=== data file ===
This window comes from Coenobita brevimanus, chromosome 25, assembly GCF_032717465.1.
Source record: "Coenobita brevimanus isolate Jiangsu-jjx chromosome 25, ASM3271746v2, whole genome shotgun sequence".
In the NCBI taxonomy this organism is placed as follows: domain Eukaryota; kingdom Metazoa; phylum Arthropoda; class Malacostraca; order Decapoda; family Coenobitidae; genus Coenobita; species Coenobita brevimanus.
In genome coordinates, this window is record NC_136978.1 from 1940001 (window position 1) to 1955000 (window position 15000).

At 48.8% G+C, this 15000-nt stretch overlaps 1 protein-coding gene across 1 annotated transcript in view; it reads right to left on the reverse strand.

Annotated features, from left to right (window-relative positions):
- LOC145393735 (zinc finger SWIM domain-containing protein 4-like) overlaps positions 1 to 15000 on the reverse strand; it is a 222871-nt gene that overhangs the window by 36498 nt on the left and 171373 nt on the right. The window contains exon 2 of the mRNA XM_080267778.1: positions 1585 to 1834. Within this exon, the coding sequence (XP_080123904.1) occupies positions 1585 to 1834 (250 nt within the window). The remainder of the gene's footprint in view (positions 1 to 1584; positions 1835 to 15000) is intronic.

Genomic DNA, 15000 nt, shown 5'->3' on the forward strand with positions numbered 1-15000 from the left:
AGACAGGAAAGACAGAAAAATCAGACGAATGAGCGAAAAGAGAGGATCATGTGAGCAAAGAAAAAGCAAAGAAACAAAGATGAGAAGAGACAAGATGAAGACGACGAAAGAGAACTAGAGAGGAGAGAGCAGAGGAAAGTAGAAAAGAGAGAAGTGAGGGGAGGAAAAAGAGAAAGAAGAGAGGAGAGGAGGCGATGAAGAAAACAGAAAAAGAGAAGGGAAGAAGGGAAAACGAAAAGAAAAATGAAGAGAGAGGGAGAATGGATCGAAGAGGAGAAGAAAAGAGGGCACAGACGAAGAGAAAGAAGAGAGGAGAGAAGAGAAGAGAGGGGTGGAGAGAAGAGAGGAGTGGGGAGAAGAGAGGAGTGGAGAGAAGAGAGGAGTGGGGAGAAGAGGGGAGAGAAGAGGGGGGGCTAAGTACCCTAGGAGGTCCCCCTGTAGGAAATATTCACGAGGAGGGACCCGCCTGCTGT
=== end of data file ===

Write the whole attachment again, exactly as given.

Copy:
This window comes from Coenobita brevimanus, chromosome 25, assembly GCF_032717465.1.
Source record: "Coenobita brevimanus isolate Jiangsu-jjx chromosome 25, ASM3271746v2, whole genome shotgun sequence".
In the NCBI taxonomy this organism is placed as follows: domain Eukaryota; kingdom Metazoa; phylum Arthropoda; class Malacostraca; order Decapoda; family Coenobitidae; genus Coenobita; species Coenobita brevimanus.
In genome coordinates, this window is record NC_136978.1 from 1940001 (window position 1) to 1955000 (window position 15000).

At 48.8% G+C, this 15000-nt stretch overlaps 1 protein-coding gene across 1 annotated transcript in view; it reads right to left on the reverse strand.

Annotated features, from left to right (window-relative positions):
- LOC145393735 (zinc finger SWIM domain-containing protein 4-like) overlaps positions 1 to 15000 on the reverse strand; it is a 222871-nt gene that overhangs the window by 36498 nt on the left and 171373 nt on the right. The window contains exon 2 of the mRNA XM_080267778.1: positions 1585 to 1834. Within this exon, the coding sequence (XP_080123904.1) occupies positions 1585 to 1834 (250 nt within the window). The remainder of the gene's footprint in view (positions 1 to 1584; positions 1835 to 15000) is intronic.

Genomic DNA, 15000 nt, shown 5'->3' on the forward strand with positions numbered 1-15000 from the left:
AGACAGGAAAGACAGAAAAATCAGACGAATGAGCGAAAAGAGAGGATCATGTGAGCAAAGAAAAAGCAAAGAAACAAAGATGAGAAGAGACAAGATGAAGACGACGAAAGAGAACTAGAGAGGAGAGAGCAGAGGAAAGTAGAAAAGAGAGAAGTGAGGGGAGGAAAAAGAGAAAGAAGAGAGGAGAGGAGGCGATGAAGAAAACAGAAAAAGAGAAGGGAAGAAGGGAAAACGAAAAGAAAAATGAAGAGAGAGGGAGAATGGATCGAAGAGGAGAAGAAAAGAGGGCACAGACGAAGAGAAAGAAGAGAGGAGAGAAGAGAAGAGAGGGGTGGAGAGAAGAGAGGAGTGGGGAGAAGAGAGGAGTGGAGAGAAGAGAGGAGTGGGGAGAAGAGGGGAGAGAAGAGGGGGGGCTAAGTACCCTAGGAGGTCCCCCTGTAGGAAATATTCACGAGGAGGGACCCGCCTGCTGT